Tell Me My Dream

tell my dream

Tell Me My Dream

Alliance Theatre

through November 8, 2015

Pearl Cleage is the Playwright in Residence for the Alliance, and a brilliant woman with an amazing grasp of life changing situations. This is a new play she wrote, thinking that it would be mainly for middle-schoolers. I would respectfully beg to disagree with her on that. For, it is one which folks from 10 to 90 will equally enjoy.

She uses a time warp to permit a couple of bored teens, to journey back from today to Atlanta in 1910. Jeremiah Parker Hobbs and Stephen Ruffin play these two school buddies who would rather watch or play sports then study history. They have leave their smart phones and other junk behind and they hit the road with a young girl named Mary, played by Isake Akanke.

The way in which the show runs is unique and wonderful. The two school guys are actually in the audience watching a play and not knowing they are going to be in the play. We meet another young man, Henry (Avery Sharpe) who thinks he wants to get out of town and move north to enrich his life. Remember we’re now back in 1910, just four years after some terrible race riots here in Atlanta.

Henry’s mom is played by Vallea E. Woodbury, and the Rev. James Solomon (Mary’s grand-dad) is Daviorr Snipes. Rosemary Newcott, who manages young audiences for the Alliance directed this play; and she must have loved doing so. It is a one-act work which runs about an hour long. But, when it ends, you wish it didn’t have to.

Many of us here in Atlanta are ex-patriot Yanks, and didn’t grow up having to deal with the segregation and discrimination which did not evaporate with the passing of the 14th Amendment. We may have read about some of it, but didn’t have to live with it.

Pearl’s work draws upon the history of what happened here when the Metropolitan Opera came to town and colored people were barred from attending. For it was Henry Hugh Proctor who founded the Atlanta Colored Music Festival of 1910 which continues to this day, albeit the name is now Atlanta Music Festival.

This is a signature work which evolves from the concept that music can bring us all together as opposed to separating us. Just look at what goes on in NOLA. (That’s New Orleans, for those of y’all who don’t know no better.) For times and tickets visit AllianceTheatre.org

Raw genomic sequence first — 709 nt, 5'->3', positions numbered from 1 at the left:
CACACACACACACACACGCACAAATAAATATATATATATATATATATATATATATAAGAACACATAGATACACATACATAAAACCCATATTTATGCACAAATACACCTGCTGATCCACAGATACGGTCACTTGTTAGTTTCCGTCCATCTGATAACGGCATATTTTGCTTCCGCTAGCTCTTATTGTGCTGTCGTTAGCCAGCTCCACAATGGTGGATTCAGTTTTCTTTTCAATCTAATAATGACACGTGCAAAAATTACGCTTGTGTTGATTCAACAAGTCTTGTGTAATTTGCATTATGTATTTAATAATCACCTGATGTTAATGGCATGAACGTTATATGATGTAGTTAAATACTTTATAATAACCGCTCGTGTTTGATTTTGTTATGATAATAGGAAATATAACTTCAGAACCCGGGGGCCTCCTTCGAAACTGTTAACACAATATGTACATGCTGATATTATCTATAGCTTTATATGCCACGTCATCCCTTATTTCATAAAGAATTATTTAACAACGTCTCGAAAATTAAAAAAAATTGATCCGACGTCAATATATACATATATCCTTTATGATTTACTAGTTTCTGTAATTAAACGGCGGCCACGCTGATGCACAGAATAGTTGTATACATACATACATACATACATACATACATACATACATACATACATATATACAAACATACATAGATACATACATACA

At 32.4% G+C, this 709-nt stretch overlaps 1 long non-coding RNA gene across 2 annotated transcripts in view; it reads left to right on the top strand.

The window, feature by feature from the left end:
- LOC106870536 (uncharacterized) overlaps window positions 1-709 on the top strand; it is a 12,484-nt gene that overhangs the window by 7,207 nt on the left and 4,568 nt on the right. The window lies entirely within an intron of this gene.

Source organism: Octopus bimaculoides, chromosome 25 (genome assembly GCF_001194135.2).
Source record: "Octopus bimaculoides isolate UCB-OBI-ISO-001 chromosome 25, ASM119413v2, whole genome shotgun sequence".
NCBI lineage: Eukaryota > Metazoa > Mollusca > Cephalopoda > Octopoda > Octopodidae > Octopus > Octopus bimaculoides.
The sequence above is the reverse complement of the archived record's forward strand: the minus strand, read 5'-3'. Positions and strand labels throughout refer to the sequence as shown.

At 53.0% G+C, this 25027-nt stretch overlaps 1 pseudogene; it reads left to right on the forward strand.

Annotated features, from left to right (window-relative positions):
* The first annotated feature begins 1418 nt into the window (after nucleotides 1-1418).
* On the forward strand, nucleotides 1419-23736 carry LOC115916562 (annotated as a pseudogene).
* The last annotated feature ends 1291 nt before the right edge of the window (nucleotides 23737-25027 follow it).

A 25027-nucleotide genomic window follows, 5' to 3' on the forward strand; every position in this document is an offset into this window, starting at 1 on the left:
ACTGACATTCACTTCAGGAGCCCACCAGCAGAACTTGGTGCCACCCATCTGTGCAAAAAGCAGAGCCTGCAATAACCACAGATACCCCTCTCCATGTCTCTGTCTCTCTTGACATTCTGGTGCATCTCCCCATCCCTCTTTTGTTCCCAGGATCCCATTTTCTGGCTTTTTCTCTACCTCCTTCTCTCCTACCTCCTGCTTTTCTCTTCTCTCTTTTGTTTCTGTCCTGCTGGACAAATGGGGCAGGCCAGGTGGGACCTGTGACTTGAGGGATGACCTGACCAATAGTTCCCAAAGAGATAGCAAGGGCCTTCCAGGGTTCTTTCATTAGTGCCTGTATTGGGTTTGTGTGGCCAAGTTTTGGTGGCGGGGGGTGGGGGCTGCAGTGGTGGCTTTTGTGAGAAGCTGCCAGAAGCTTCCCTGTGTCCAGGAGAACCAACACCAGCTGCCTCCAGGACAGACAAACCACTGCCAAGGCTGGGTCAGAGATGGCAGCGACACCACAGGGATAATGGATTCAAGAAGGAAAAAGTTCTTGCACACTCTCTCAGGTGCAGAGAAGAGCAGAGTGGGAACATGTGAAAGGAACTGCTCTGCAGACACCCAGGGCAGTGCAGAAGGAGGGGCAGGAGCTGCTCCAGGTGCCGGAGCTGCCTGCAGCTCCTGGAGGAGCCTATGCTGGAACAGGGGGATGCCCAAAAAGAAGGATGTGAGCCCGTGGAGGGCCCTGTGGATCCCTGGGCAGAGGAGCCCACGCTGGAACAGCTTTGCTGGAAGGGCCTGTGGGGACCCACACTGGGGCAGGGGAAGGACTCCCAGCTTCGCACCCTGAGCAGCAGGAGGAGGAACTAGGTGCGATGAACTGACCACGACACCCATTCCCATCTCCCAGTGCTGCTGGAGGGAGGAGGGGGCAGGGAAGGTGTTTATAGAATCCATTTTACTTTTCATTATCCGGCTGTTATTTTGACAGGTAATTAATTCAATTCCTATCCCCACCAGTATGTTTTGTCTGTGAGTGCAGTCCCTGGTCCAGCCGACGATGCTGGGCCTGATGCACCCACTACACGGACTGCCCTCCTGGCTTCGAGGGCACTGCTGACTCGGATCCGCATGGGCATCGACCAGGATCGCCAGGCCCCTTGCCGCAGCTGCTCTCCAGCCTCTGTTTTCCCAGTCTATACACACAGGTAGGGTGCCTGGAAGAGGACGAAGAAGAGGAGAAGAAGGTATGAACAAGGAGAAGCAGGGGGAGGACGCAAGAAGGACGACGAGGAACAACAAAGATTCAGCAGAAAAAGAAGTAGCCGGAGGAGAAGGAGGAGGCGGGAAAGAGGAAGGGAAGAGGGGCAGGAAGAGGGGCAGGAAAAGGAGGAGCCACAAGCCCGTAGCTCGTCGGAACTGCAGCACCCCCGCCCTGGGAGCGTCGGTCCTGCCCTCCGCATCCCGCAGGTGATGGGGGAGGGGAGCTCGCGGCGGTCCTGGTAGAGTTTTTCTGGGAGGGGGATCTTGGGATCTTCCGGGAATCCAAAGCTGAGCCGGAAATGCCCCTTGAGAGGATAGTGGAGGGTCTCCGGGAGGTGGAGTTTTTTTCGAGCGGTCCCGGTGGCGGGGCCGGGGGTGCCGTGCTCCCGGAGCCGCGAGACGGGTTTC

The Thrush & The Woodpecker

thrush woodpecker

The Thrush & The Woodpecker

Actor’s Express

through November 22, 2015

Another of the Steve Yockey plays opened at Actor’s Express and this one will run in rep with another one of his, Blackberry Winter, which is a co-production with Out of Hand Theatre. This is pretty much a standard Yockey opus.

We meet a cast of three players. Stacey Melich starts the show as Brenda Hendriks. We get the impression that there may be some marital discord between her and her spouse, Robert, who is off working in Alaska. As we sit there, we wonder who or what he may be working on up there.

Matthew Busch plays Noah Hendriks, a college senior who just got kicked out for some inappropriate activities. He’s a bit of a disappointment to his mom; but then we all know that we can be disappointments to family members, or the other way around.

The third player is Kathleen Wattis Kettrey who comes to visit as Roisin Danner. Roisin is an unannounced visitor, and could possibly be unwelcome by one of the Hendriks. And the story of the play is about what Roisin brings with her from days of yore, and how each of the women choose to deal with certain truths.

The reference to birds is a Yockey supernatural infusion designed to possibly help one rationalize some fairly irrational matters. While things start off in a reasonable manner, they’ll hardly wind up in the same mien.

The show runs about 75 minutes with no intermission. For more info and times and tickets just visit Actors-Express.com